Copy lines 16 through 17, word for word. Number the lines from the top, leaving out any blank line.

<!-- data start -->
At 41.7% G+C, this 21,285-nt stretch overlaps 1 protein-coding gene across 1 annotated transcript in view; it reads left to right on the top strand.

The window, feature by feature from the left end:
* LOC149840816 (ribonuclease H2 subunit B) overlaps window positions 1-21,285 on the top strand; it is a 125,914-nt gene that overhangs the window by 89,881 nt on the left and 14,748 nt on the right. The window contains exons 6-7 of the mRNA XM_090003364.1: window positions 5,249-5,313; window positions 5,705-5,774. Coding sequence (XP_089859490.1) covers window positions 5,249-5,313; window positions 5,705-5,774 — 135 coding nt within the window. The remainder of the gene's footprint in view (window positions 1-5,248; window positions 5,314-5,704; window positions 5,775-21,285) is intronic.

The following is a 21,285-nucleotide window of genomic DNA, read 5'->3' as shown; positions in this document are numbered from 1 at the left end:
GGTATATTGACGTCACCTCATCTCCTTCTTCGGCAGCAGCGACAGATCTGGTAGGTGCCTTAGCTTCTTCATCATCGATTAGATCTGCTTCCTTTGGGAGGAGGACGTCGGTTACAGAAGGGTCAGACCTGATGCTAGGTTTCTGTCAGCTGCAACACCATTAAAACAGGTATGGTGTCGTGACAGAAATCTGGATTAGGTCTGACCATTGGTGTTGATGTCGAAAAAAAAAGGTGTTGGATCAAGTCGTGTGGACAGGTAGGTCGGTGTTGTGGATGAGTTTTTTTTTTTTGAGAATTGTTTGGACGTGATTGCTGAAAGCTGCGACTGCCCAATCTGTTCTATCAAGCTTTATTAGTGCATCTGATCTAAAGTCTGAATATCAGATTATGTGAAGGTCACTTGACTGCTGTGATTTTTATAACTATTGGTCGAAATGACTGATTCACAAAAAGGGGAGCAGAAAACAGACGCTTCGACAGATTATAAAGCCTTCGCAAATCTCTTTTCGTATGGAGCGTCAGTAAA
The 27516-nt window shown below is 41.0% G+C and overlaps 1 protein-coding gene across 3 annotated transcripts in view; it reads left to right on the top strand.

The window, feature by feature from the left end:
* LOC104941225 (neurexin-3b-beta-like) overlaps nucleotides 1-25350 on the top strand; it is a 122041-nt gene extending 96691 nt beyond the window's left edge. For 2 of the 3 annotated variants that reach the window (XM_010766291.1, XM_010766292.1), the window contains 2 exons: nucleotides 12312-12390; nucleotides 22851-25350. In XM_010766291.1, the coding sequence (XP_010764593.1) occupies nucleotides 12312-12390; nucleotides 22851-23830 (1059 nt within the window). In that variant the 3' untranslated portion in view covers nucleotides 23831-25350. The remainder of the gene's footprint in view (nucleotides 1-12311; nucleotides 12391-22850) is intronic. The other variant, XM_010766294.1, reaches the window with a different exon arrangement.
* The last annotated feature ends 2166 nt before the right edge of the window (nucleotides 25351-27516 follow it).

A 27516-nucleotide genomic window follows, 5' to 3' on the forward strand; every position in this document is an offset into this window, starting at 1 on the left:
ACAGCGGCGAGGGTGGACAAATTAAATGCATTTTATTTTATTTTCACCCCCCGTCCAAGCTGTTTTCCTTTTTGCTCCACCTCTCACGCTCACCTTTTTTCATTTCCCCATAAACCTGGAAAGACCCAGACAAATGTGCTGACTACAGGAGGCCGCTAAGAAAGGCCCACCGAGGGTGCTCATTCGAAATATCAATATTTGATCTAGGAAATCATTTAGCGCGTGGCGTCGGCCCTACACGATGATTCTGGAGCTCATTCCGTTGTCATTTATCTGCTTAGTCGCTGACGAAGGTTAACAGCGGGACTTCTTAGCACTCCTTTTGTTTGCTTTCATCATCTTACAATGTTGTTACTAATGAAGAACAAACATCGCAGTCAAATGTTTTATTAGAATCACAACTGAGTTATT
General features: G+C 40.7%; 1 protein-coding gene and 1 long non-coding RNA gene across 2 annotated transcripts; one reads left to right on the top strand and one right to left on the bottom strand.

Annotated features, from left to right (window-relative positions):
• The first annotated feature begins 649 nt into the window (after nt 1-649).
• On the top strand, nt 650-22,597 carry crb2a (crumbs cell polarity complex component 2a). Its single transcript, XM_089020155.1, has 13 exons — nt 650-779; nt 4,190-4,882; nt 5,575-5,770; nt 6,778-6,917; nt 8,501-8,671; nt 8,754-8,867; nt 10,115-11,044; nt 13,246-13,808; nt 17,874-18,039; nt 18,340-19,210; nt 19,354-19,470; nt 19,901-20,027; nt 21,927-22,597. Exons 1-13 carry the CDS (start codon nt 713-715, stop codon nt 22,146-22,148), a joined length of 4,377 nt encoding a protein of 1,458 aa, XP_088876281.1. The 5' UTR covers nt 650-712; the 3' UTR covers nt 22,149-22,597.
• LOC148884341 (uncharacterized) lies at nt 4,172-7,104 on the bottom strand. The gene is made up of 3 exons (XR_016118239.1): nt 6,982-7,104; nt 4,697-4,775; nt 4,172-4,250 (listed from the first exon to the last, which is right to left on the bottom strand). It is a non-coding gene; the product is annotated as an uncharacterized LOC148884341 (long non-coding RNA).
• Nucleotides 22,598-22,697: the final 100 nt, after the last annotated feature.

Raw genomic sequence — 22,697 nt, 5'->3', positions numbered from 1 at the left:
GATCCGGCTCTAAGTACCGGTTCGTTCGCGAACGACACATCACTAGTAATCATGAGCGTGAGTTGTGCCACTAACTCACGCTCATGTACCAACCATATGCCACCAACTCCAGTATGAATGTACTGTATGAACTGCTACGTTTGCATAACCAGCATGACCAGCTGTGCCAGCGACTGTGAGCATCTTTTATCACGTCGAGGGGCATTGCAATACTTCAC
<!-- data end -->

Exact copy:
• LOC148884341 (uncharacterized) lies at nt 4,172-7,104 on the bottom strand. The gene is made up of 3 exons (XR_016118239.1): nt 6,982-7,104; nt 4,697-4,775; nt 4,172-4,250 (listed from the first exon to the last, which is right to left on the bottom strand). It is a non-coding gene; the product is annotated as an uncharacterized LOC148884341 (long non-coding RNA).
• Nucleotides 22,598-22,697: the final 100 nt, after the last annotated feature.